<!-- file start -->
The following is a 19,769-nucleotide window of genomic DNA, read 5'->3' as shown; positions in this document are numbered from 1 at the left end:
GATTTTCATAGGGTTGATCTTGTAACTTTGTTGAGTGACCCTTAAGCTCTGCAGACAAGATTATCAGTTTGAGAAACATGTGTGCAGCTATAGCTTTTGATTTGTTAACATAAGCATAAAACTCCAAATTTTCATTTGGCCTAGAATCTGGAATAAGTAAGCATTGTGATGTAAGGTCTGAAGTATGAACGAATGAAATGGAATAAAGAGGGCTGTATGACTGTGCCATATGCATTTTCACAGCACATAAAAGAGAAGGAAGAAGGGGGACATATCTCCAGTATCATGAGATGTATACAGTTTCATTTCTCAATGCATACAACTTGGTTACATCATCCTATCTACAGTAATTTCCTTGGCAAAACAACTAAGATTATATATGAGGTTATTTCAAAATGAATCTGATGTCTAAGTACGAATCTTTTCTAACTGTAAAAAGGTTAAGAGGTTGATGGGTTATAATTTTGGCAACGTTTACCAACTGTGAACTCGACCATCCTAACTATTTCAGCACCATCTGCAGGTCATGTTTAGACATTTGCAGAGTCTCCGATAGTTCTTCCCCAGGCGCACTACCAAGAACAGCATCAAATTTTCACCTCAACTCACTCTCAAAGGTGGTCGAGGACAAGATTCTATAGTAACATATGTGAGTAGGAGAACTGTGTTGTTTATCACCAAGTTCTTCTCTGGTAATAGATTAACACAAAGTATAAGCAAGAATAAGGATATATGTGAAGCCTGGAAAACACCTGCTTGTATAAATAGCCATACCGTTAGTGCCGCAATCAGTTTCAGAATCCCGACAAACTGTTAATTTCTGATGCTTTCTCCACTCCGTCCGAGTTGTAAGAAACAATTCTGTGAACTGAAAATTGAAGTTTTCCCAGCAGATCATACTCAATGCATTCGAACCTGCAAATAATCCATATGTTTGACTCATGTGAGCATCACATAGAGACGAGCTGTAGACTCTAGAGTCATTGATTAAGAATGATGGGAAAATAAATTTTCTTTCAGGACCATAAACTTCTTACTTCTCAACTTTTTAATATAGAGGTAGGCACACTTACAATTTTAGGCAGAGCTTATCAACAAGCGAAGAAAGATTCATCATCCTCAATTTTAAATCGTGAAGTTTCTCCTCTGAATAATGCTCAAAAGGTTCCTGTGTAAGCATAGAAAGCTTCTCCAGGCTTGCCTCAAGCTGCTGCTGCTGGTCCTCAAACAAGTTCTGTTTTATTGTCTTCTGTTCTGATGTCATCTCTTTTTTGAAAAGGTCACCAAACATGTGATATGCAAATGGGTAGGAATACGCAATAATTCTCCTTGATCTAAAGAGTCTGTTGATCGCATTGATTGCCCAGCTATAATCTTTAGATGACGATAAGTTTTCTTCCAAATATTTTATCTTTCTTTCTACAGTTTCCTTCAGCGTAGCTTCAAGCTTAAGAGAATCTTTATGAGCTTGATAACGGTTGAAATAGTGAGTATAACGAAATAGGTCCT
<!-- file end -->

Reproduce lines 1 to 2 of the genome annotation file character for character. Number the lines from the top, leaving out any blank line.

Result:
The following is a 19,769-nucleotide window of genomic DNA, read 5'->3' as shown; positions in this document are numbered from 1 at the left end:
GATTTTCATAGGGTTGATCTTGTAACTTTGTTGAGTGACCCTTAAGCTCTGCAGACAAGATTATCAGTTTGAGAAACATGTGTGCAGCTATAGCTTTTGATTTGTTAACATAAGCATAAAACTCCAAATTTTCATTTGGCCTAGAATCTGGAATAAGTAAGCATTGTGATGTAAGGTCTGAAGTATGAACGAATGAAATGGAATAAAGAGGGCTGTATGACTGTGCCATATGCATTTTCACAGCACATAAAAGAGAAGGAAGAAGGGGGACATATCTCCAGTATCATGAGATGTATACAGTTTCATTTCTCAATGCATACAACTTGGTTACATCATCCTATCTACAGTAATTTCCTTGGCAAAACAACTAAGATTATATATGAGGTTATTTCAAAATGAATCTGATGTCTAAGTACGAATCTTTTCTAACTGTAAAAAGGTTAAGAGGTTGATGGGTTATAATTTTGGCAACGTTTACCAACTGTGAACTCGACCATCCTAACTATTTCAGCACCATCTGCAGGTCATGTTTAGACATTTGCAGAGTCTCCGATAGTTCTTCCCCAGGCGCACTACCAAGAACAGCATCAAATTTTCACCTCAACTCACTCTCAAAGGTGGTCGAGGACAAGATTCTATAGTAACATATGTGAGTAGGAGAACTGTGTTGTTTATCACCAAGTTCTTCTCTGGTAATAGATTAACACAAAGTATAAGCAAGAATAAGGATATATGTGAAGCCTGGAAAACACCTGCTTGTATAAATAGCCATACCGTTAGTGCCGCAATCAGTTTCAGAATCCCGACAAACTGTTAATTTCTGATGCTTTCTCCACTCCGTCCGAGTTGTAAGAAACAATTCTGTGAACTGAAAATTGAAGTTTTCCCAGCAGATCATACTCAATGCATTCGAACCTGCAAATAATCCATATGTTTGACTCATGTGAGCATCACATAGAGACGAGCTGTAGACTCTAGAGTCATTGATTAAGAATGATGGGAAAATAAATTTTCTTTCAGGACCATAAACTTCTTACTTCTCAACTTTTTAATATAGAGGTAGGCACACTTACAATTTTAGGCAGAGCTTATCAACAAGCGAAGAAAGATTCATCATCCTCAATTTTAAATCGTGAAGTTTCTCCTCTGAATAATGCTCAAAAGGTTCCTGTGTAAGCATAGAAAGCTTCTCCAGGCTTGCCTCAAGCTGCTGCTGCTGGTCCTCAAACAAGTTCTGTTTTATTGTCTTCTGTTCTGATGTCATCTCTTTTTTGAAAAGGTCACCAAACATGTGATATGCAAATGGGTAGGAATACGCAATAATTCTCCTTGATCTAAAGAGTCTGTTGATCGCATTGATTGCCCAGCTATAATCTTTAGATGACGATAAGTTTTCTTCCAAATATTTTATCTTTCTTTCTACAGTTTCCTTCAGCGTAGCTTCAAGCTTAAGAGAATCTTTATGAGCTTGATAACGGTTGAAATAGTGAGTATAACGAAATAGGTCCT